The number of African Americans who participated in early voting is up 43.5 percent since 2010, a year of spectacular electoral gains for Republicans in North Carolina and across the nation. That compares to an increase of 16.6 percent among white voters.
Early voting is up among all groups in Guilford County, according to unofficial numbers released by the local board of elections, but more so among Democrats than Republicans, with the number of Democrats surging 32 percent from 23,245 and Republicans by 7 percent, from 15,898 to 17,126. The growth in early voting by women likewise outpaced the increase for men, with female voting increasing by 29 percent, compared to 23.7 percent among men.
If those trends carry through to today, the final day of balloting, then the numbers predict strong performance in the state’s third most populous county by Democrat Kay Hagan, who has placed a strong emphasis on women’s health issues in her campaign against Republican Thom Tillis for US Senate. Likewise, turnout among women and blacks could help Laura Fjeld in her contest with Republican Mark Walker for the 6th Congressional District, where Democrats hold the advantage in registration but the electorate has historically supported Republican candidates.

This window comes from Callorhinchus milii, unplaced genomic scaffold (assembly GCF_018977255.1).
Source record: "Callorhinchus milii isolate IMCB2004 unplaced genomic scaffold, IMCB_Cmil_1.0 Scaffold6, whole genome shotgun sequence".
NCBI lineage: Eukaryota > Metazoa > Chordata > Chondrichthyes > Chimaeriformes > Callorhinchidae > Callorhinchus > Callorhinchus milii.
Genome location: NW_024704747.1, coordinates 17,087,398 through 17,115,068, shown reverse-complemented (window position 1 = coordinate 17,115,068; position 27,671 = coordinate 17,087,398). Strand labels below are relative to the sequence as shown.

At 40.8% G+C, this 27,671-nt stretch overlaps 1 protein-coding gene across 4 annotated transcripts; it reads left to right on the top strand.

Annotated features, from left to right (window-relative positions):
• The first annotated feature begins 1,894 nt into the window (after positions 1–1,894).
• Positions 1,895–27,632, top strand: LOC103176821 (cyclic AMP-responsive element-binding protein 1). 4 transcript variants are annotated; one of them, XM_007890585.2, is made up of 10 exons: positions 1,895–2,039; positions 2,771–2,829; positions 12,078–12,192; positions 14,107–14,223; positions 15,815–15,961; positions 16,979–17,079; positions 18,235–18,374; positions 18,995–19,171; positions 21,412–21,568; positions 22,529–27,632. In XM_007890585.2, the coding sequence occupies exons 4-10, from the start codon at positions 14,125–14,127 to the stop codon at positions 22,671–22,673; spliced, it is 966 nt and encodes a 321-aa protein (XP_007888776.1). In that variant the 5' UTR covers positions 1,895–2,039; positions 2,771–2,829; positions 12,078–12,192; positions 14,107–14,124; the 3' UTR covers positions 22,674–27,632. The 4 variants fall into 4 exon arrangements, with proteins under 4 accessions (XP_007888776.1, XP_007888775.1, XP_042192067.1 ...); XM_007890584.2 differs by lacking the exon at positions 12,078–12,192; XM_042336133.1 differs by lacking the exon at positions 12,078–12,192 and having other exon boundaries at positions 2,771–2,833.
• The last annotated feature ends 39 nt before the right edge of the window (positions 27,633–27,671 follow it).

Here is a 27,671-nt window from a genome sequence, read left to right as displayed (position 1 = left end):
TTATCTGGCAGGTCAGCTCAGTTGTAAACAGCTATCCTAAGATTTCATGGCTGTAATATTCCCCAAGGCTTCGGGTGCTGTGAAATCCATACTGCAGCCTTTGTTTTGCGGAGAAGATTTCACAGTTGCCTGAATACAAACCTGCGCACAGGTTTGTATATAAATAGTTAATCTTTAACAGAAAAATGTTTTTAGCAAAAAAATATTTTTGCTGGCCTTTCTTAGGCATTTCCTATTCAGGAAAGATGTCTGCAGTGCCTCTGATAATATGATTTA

Those trends also shore up Democrat Kay Cashion’s hopes of securing the at-large seat on Guilford County Commission, and Democrat Lisa Tonkins-Johnson’s bid for clerk of superior court.
High turnout in early voting among blacks and Democrats also bodes well for Marcus Brandon’s bid for mayor of High Point. Although the contest is officially nonpartisan, the municipal election often reflects a coattail effect from the top of the ticket. As an African-American Democrat who has been on the ballot twice in High Point as a candidate for state House, Brandon stands to benefit from high turnout among black Democrats. Edward Squires, a black candidate for one of the two at-large seats on the ballot who has run twice before, also stands to benefit.
But an increase in early voting by independents — up 50 percent from 5,960 to 9,417 — along with
overall higher turnout adds a factor of unpredictability that could lead to election night surprises, particularly in High Point.